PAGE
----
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After a marathon few months, I’m headed into a much needed hiatus from all things work. Until then, I wanted to leave you with a selection of books to help you mentally settle into these unsettling times. I ingest the wise words of others during troubled times always helps me re-center.

Here are 10 Books for a Happier You


I recommend this book all the time, including in recent issues of HIAS. If you are depressed or have a depressed family member, this is the one book I’d recommend over all others.

“There was a mystery haunting award-winning investigative journalist Johann Hari. He was thirty-nine years old, and almost every year he had been alive, depression and anxiety had increased in Britain and across the Western world. Why?

He had a very personal reason to ask this question. When he was a teenager, he had gone to his doctor and explained that he felt like pain was leaking out of him, and he couldn’t control it or understand it. Some of the solutions his doctor offered had given him some relief-but he remained in deep pain.

So, as an adult, he went on a forty-thousand-mile journey across the world to interview the leading experts about what causes depression and anxiety, and what solves them. He learned there is scientific evidence for nine different causes of depression and anxiety-and that this knowledge leads to a very different set of solutions: ones that offer real hope.”


Biology of Belief by Bruce Lipton, PhD.

Biology of Belief was one of the first books to bring the world of epigenetics and the power of thought to the mainstream.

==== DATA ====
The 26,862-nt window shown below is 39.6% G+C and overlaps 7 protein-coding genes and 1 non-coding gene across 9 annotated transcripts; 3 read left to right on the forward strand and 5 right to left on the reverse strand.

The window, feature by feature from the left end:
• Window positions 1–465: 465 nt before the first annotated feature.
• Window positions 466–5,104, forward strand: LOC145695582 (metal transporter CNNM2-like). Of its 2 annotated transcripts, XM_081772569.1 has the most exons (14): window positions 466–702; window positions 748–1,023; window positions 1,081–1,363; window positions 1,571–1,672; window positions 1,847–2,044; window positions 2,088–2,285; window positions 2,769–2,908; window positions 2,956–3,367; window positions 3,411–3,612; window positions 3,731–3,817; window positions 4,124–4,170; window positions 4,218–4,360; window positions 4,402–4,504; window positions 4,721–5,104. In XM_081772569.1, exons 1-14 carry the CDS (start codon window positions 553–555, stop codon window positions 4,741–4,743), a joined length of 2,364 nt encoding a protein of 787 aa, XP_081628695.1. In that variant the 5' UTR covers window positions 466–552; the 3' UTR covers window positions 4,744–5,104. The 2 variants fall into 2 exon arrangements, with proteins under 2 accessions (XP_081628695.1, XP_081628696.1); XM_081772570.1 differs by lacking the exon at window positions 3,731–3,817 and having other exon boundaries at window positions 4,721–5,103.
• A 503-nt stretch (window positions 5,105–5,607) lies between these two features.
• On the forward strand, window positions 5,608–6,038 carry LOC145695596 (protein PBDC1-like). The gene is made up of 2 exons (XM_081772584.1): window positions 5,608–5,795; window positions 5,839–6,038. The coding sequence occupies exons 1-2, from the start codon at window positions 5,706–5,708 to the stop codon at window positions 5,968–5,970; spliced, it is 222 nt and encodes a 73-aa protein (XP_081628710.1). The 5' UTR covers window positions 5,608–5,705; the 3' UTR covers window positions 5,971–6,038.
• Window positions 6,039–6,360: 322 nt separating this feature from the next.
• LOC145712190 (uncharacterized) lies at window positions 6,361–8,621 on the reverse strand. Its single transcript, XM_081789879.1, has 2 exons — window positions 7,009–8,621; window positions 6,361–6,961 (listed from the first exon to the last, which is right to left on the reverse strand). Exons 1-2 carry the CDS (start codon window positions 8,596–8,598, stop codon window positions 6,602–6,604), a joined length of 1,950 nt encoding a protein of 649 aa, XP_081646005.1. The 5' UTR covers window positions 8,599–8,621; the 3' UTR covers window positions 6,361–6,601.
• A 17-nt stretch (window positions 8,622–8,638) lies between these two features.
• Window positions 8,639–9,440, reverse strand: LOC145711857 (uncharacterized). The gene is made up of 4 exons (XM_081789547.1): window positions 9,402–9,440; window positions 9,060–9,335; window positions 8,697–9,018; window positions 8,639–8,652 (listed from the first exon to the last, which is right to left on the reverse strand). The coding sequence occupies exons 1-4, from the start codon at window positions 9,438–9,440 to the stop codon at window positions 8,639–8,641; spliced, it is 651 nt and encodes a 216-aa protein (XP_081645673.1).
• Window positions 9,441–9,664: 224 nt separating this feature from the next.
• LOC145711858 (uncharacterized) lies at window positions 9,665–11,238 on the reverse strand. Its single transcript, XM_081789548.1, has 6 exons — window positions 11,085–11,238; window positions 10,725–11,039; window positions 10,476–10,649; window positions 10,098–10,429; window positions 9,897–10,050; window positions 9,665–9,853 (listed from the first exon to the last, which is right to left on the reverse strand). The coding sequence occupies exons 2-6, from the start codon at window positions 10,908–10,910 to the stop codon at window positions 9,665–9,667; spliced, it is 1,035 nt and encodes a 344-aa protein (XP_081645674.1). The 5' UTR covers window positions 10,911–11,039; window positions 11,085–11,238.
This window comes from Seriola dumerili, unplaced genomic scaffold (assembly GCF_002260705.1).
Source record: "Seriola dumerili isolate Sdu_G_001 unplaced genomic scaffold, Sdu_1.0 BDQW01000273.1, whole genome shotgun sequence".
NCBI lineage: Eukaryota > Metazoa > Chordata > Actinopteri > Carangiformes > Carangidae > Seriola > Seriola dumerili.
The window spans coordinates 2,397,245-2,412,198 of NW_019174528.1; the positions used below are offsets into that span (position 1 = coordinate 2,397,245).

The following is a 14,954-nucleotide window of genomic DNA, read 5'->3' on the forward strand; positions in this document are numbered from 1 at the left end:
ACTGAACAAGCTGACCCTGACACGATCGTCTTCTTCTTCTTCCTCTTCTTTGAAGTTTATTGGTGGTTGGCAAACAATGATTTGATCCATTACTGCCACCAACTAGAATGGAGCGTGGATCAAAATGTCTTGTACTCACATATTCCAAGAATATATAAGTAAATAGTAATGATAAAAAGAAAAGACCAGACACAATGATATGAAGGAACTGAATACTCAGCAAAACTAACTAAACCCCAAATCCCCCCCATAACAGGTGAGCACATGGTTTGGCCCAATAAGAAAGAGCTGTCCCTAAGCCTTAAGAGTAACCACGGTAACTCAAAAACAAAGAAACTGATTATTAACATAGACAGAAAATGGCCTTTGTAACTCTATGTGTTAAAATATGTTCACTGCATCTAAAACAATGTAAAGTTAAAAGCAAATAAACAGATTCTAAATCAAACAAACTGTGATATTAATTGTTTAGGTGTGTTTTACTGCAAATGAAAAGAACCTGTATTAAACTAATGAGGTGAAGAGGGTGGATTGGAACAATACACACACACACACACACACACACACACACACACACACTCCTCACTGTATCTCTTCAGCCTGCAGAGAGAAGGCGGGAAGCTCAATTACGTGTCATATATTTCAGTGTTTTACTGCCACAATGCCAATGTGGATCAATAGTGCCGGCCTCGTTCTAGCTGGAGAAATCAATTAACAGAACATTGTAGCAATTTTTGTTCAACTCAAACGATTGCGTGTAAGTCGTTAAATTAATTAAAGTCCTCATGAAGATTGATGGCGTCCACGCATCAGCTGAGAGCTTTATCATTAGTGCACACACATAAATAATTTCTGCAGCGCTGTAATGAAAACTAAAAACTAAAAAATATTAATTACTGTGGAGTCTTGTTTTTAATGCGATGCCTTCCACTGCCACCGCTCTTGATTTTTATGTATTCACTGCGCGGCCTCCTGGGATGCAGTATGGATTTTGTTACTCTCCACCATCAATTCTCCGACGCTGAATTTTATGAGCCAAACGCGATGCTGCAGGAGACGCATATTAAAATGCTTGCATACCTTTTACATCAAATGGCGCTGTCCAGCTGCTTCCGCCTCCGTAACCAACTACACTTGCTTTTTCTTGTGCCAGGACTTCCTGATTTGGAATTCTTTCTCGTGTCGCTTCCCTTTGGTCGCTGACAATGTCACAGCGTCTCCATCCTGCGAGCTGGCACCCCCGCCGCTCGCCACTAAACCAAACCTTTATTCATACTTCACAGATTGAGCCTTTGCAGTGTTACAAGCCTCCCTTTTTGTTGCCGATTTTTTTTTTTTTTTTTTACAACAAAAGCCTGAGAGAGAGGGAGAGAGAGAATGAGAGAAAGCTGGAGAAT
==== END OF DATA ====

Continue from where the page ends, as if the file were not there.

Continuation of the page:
“The implications of this research radically change our understanding of life, showing that genes and DNA do not control our biology; instead, DNA is controlled by signals from outside the cell, including the energetic messages emanating from our positive and negative thoughts.

This profoundly hopeful synthesis of the latest and best research in cell biology and quantum physics has been hailed as a major breakthrough, showing that our bodies can be changed as we retrain our thinking.”


The Emperor’s New Drugs by Irving Kirsh, Ph.D

“Do antidepressants work? Of course — everyone knows it. Like his colleagues, Irving Kirsch, a researcher and clinical psychologist, for years referred patients to psychiatrists to have their depression treated with drugs before deciding to investigate for himself just how effective the drugs actually were. Over the course of the past fifteen years, however, Kirsch’s research — a thorough analysis of decades of Food and Drug Administration data — has demonstrated that what everyone knew about antidepressants was wrong. Instead of treating depression with drugs, we’ve been treating it with suggestion.

The Emperor’s New Drugs makes an overwhelming case that what had seemed a cornerstone of psychiatric treatment is little more than a faulty consensus. But Kirsch does more than just criticize: he offers a path society can follow so that we stop popping pills and start proper treatment for depression.”